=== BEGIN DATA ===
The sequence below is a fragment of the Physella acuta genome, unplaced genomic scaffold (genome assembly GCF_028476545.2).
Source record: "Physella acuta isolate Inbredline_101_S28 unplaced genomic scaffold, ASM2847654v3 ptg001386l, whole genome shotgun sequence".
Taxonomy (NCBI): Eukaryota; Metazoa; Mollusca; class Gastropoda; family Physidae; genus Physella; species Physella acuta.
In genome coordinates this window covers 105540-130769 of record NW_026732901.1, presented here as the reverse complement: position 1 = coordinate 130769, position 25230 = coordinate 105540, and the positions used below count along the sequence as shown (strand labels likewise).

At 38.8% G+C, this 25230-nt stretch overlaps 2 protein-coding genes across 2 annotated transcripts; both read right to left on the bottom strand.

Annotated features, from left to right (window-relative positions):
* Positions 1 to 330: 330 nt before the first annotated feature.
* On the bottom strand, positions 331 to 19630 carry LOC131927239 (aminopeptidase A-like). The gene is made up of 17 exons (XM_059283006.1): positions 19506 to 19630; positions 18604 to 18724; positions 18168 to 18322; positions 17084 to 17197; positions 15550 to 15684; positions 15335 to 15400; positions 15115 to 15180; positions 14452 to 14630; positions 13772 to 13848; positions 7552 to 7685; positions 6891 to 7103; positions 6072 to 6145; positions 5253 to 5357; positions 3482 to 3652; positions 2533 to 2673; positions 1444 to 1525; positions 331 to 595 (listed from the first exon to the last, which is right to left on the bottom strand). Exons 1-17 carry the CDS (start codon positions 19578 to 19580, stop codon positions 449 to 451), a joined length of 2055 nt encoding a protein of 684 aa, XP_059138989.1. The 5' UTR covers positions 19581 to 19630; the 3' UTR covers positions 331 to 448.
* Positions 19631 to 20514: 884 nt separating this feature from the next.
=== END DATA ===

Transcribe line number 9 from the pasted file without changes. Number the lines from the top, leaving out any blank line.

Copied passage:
* Positions 19631 to 20514: 884 nt separating this feature from the next.